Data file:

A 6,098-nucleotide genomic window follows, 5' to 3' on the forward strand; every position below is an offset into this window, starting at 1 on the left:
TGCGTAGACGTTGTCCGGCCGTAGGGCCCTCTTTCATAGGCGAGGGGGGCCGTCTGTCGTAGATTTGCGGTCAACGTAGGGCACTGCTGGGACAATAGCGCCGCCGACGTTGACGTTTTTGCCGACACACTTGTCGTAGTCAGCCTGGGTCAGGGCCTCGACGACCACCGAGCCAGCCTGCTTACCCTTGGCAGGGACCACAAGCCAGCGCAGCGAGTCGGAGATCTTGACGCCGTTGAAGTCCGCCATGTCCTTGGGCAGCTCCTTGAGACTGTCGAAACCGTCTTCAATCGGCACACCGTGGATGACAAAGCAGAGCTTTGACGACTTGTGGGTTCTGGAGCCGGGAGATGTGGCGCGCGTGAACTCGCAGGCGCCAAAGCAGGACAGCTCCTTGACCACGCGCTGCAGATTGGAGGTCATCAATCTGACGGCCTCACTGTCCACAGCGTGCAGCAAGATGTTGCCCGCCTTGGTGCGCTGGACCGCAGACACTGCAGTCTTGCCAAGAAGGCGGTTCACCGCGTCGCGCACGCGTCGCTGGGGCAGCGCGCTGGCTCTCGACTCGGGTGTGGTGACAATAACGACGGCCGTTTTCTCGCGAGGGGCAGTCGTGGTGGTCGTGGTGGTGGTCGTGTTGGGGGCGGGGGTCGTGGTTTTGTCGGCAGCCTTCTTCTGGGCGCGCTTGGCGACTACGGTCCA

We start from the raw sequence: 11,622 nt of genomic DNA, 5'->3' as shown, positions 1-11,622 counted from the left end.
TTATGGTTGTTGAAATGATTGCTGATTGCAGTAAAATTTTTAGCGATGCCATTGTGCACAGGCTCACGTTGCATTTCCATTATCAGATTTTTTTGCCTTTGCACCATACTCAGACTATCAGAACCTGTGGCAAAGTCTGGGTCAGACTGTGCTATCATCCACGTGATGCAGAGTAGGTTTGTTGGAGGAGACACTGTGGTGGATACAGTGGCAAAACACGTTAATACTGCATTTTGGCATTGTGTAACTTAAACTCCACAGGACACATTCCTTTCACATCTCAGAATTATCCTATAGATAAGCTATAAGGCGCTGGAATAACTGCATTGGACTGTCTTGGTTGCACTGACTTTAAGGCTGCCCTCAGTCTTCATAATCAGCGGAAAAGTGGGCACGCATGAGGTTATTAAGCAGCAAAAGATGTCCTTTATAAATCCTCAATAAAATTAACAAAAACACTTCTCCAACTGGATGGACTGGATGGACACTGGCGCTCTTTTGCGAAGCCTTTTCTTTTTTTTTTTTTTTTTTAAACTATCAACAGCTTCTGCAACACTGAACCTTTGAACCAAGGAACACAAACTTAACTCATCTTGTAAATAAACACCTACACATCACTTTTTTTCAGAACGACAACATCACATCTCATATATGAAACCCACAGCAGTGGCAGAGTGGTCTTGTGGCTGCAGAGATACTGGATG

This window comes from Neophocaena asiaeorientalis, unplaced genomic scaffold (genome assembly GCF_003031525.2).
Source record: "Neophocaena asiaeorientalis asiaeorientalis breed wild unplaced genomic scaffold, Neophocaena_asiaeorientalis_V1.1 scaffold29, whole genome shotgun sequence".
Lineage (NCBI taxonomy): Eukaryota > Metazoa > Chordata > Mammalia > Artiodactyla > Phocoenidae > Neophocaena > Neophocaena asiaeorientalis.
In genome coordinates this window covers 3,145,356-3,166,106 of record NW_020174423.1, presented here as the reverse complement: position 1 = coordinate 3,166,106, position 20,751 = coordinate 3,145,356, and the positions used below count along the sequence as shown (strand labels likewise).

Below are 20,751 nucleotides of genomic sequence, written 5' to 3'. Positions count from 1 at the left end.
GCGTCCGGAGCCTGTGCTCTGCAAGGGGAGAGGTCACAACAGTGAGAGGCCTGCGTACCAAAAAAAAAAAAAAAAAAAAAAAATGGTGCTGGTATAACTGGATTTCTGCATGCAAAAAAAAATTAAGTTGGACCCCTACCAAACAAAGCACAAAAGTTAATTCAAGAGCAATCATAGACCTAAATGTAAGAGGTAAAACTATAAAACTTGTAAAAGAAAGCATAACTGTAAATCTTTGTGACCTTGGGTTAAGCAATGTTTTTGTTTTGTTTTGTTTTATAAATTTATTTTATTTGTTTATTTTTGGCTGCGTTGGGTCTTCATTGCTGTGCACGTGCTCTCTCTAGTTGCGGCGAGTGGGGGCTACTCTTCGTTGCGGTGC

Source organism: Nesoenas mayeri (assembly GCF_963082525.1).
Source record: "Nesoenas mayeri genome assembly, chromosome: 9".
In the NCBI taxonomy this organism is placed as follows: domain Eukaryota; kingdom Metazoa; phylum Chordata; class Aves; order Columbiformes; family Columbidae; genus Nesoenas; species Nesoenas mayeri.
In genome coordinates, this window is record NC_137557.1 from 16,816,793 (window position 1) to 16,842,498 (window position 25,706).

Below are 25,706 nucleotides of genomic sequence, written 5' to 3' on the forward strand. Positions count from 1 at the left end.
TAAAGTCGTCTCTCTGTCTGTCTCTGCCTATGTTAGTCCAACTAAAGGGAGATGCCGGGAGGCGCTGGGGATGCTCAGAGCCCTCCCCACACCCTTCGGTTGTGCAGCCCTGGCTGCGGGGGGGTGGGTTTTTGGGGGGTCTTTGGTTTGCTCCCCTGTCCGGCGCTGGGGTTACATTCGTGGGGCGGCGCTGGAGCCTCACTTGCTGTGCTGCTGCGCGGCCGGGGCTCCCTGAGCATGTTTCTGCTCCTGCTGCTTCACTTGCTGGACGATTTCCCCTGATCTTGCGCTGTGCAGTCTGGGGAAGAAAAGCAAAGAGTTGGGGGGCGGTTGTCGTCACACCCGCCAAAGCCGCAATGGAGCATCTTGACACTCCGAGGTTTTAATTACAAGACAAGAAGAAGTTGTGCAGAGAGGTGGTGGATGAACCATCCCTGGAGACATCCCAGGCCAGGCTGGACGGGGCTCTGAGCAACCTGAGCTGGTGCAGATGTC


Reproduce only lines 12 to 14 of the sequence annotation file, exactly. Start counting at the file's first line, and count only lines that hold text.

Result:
Source record: "Nesoenas mayeri genome assembly, chromosome: 9".
In the NCBI taxonomy this organism is placed as follows: domain Eukaryota; kingdom Metazoa; phylum Chordata; class Aves; order Columbiformes; family Columbidae; genus Nesoenas; species Nesoenas mayeri.
In genome coordinates, this window is record NC_137557.1 from 16,816,793 (window position 1) to 16,842,498 (window position 25,706).